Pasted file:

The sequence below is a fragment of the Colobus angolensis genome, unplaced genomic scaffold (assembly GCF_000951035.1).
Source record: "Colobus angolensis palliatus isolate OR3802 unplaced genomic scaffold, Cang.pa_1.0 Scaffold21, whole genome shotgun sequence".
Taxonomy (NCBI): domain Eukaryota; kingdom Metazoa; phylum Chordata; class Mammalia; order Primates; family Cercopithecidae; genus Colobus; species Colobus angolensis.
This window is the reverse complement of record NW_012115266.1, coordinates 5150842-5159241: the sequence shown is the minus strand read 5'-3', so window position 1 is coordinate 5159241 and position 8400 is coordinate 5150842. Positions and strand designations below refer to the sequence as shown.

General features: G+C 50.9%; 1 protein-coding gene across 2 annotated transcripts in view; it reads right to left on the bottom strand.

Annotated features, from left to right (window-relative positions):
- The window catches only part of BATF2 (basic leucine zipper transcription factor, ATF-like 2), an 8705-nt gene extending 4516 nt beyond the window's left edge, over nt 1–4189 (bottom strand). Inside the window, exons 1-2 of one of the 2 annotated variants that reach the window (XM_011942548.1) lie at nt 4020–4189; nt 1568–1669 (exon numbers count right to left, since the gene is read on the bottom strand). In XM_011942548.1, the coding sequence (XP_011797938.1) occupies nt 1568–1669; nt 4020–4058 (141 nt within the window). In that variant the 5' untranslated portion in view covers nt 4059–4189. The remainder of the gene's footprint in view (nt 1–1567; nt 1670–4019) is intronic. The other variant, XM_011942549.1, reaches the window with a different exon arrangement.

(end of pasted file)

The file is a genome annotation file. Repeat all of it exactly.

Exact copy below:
The sequence below is a fragment of the Colobus angolensis genome, unplaced genomic scaffold (assembly GCF_000951035.1).
Source record: "Colobus angolensis palliatus isolate OR3802 unplaced genomic scaffold, Cang.pa_1.0 Scaffold21, whole genome shotgun sequence".
Taxonomy (NCBI): domain Eukaryota; kingdom Metazoa; phylum Chordata; class Mammalia; order Primates; family Cercopithecidae; genus Colobus; species Colobus angolensis.
This window is the reverse complement of record NW_012115266.1, coordinates 5150842-5159241: the sequence shown is the minus strand read 5'-3', so window position 1 is coordinate 5159241 and position 8400 is coordinate 5150842. Positions and strand designations below refer to the sequence as shown.

General features: G+C 50.9%; 1 protein-coding gene across 2 annotated transcripts in view; it reads right to left on the bottom strand.

Annotated features, from left to right (window-relative positions):
- The window catches only part of BATF2 (basic leucine zipper transcription factor, ATF-like 2), an 8705-nt gene extending 4516 nt beyond the window's left edge, over nt 1–4189 (bottom strand). Inside the window, exons 1-2 of one of the 2 annotated variants that reach the window (XM_011942548.1) lie at nt 4020–4189; nt 1568–1669 (exon numbers count right to left, since the gene is read on the bottom strand). In XM_011942548.1, the coding sequence (XP_011797938.1) occupies nt 1568–1669; nt 4020–4058 (141 nt within the window). In that variant the 5' untranslated portion in view covers nt 4059–4189. The remainder of the gene's footprint in view (nt 1–1567; nt 1670–4019) is intronic. The other variant, XM_011942549.1, reaches the window with a different exon arrangement.